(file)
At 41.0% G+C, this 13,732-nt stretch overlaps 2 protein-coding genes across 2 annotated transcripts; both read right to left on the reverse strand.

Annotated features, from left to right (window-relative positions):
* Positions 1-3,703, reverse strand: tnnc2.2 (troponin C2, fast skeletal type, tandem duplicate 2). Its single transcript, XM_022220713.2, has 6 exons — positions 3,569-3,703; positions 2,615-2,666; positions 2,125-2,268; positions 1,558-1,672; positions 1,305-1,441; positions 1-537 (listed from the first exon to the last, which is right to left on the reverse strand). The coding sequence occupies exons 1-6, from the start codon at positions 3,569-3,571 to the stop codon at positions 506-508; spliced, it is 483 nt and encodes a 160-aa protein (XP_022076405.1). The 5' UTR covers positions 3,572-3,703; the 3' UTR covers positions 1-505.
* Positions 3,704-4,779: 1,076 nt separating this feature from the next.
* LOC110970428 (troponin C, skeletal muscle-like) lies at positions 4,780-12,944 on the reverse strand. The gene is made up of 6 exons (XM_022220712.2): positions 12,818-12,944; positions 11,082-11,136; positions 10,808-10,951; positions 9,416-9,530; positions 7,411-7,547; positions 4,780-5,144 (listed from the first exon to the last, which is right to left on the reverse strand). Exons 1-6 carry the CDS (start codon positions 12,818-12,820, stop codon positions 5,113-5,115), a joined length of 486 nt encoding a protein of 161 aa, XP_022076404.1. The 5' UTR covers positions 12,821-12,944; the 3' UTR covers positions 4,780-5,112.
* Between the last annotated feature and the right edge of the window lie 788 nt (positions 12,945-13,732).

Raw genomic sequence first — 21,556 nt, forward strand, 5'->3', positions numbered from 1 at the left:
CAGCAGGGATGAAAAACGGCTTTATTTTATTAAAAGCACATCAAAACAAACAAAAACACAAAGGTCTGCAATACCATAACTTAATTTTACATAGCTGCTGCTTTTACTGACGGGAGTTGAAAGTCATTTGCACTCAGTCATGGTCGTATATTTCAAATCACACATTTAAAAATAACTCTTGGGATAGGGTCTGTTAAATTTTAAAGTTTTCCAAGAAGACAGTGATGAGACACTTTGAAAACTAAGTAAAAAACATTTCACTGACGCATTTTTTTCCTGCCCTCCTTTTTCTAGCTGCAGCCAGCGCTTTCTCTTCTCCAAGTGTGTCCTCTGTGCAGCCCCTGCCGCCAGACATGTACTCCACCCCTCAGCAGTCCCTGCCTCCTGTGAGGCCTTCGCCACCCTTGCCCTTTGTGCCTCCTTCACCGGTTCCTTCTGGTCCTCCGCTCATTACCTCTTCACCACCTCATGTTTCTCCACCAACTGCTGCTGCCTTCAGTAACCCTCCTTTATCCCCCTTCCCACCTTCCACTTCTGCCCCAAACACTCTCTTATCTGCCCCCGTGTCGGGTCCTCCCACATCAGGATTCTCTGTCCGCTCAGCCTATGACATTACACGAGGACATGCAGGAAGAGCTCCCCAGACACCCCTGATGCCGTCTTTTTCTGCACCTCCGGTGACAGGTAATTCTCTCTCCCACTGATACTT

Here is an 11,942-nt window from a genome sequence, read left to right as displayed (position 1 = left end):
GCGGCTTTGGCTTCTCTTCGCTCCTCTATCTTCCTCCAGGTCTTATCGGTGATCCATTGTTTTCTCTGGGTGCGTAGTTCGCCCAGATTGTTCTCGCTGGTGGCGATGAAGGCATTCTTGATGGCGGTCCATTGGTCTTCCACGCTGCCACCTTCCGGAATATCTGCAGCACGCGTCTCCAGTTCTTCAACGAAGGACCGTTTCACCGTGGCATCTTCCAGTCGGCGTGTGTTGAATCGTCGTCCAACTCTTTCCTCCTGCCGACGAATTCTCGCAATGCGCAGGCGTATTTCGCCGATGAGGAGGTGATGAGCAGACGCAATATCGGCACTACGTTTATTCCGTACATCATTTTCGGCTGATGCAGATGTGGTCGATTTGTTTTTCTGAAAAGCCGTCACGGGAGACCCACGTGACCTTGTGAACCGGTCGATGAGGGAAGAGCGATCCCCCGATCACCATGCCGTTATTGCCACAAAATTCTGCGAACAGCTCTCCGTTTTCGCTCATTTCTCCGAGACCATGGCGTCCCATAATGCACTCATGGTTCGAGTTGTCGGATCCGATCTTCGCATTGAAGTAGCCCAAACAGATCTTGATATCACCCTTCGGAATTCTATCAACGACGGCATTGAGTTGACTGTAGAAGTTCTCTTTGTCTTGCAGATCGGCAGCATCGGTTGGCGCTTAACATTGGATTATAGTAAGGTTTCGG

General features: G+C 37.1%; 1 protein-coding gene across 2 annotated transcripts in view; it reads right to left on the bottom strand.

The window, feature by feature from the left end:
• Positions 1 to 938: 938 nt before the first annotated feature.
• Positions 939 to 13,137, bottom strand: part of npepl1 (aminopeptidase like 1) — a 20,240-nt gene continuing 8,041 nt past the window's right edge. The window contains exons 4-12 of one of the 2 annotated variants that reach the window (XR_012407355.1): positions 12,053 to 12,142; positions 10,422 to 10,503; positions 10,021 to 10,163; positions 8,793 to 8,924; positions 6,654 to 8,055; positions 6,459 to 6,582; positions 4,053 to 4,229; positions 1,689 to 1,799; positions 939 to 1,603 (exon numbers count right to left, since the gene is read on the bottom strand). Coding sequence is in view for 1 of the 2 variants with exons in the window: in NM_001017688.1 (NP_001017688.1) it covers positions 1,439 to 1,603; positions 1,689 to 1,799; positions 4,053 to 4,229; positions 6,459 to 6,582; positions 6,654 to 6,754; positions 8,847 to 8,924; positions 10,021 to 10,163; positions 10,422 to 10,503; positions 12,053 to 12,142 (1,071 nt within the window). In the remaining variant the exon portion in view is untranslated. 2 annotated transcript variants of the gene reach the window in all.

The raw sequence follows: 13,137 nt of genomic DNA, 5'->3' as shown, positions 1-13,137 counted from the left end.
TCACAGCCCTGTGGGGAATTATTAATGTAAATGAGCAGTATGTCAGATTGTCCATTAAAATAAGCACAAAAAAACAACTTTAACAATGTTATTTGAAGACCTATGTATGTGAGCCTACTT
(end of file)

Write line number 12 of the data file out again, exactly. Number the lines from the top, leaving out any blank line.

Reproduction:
The window, feature by feature from the left end: